Councillor Noyce, the leader of Harrow’s Lib Dems, told Stanmore Politics the decision would not mean any significant policy change but made things ‘interesting’. He said the news had come as a surprise and that Marilyn had always ‘steered a distinctive course’ in respect to planning matters.

“The Tories will need a new leader,” said the Rayners Lane representative. “It’s quite interesting because the current deputy [Councillor Susan Hall] only won by one vote.

“So there are quite interesting possibilities for the new leader.”

The councillor said he did not expect to see much or indeed any change in the style of politics in the borough.

“The Ashtons may be gone but I don’t see any significant changes.”

Councillor Noyce said his party hoped to make gains in May’s council elections and were likely to contest more than 60 candidates. He said the election could be more interesting than usual.

“If the general election happens on the same day [voter] turnout will be up,” he said.

Turnout in Harrow, as elsewhere in the country, is typically low for local election. But he said the national contest could mean up to 70 per cent of people cast a vote.

The Councillor said the constituency boundary changes, which come into force for this election, would make a difference to Harrow’s parliamentary election. Under the changes, Harrow East will be reduced in size and Hatch End, Pinner and Pinner South residents will choose an MP for Ruislip, Northwood and Pinner.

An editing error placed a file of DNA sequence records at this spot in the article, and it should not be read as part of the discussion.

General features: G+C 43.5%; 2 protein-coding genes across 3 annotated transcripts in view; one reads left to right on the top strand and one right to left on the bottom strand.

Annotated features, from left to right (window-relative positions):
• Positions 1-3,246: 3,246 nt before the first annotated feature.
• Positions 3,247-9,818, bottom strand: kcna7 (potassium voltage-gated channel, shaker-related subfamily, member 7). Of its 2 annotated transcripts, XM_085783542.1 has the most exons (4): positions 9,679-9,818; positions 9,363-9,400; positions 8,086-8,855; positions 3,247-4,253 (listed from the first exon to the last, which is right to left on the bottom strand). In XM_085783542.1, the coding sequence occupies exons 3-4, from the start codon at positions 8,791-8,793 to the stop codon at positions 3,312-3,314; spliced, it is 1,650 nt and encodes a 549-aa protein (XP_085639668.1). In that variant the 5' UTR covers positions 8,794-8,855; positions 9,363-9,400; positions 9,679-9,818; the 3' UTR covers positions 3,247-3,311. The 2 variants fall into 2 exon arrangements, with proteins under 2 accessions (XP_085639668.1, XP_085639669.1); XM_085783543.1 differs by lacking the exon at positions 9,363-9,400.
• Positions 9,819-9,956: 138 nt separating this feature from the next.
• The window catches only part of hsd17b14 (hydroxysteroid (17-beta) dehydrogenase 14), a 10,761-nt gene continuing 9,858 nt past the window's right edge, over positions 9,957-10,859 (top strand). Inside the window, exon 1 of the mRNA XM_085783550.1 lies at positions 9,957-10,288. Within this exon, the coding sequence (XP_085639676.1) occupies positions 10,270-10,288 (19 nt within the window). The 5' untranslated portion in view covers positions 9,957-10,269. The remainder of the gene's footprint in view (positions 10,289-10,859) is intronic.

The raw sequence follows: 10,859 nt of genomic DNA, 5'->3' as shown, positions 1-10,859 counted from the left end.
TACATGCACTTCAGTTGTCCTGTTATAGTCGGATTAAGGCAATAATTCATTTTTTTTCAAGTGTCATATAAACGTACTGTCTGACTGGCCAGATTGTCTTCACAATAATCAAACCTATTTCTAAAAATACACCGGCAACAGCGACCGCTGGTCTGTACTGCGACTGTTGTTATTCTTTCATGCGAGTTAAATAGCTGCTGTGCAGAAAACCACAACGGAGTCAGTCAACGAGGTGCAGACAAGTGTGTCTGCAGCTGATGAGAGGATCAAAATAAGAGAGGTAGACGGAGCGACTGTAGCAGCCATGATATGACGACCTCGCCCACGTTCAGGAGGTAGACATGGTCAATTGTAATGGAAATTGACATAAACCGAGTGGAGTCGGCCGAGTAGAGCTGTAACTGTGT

Councillor Noyce is one of two Lib Dem’s sitting on Harrow Council.

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The upcoming council elections in Harrow just got more interesting. Harrow’s very own Hillary and Bill just announced they were leaving public life.

News comes that Stanmore Park councillor for the last 12 years, Marilyn Ashton, will not be contesting her seat in May. Ashton is also the council member responsible for planning, development and enterprise.

Along with her hubbie and Harrow Council leader for the past two years (and Belmont ward cllr), she will be standing down in May.

The couple, both Conservative councillors, have cited a desire to go to the theatre more as one of the reasons for leaving their seats.

Mr Ashton said the decision was a personal one which he had taken:

“to spend more time with Marilyn and the rest of my family, travel, as well as other professional activities.”

He added that being a councillor is an all encompassing role and said:

“We have enjoyed every minute of our twelve years serving Harrow residents. We have not been to the theatre for ten years and hope to change this situation after May as well as generally broadening our horizons.”

Michael Lockwood, Harrow’s chief executive wished them well. He praised Mr Ashton’s ‘excellent’ leadership, saying:

“He has given strong political direction for us to deliver cleaner and safer streets, building stronger communities and improve support for vulnerable people. He has also played a significant role in our improved finances.

“Marilyn has given a critical lead in her portfolio and the Planning Committee.”

Councillor Susan Hall also paid tribute to the husband and wife pairing. Harrow’s deputy leader said Mr Ashton’s financial background had been beneficial to the area.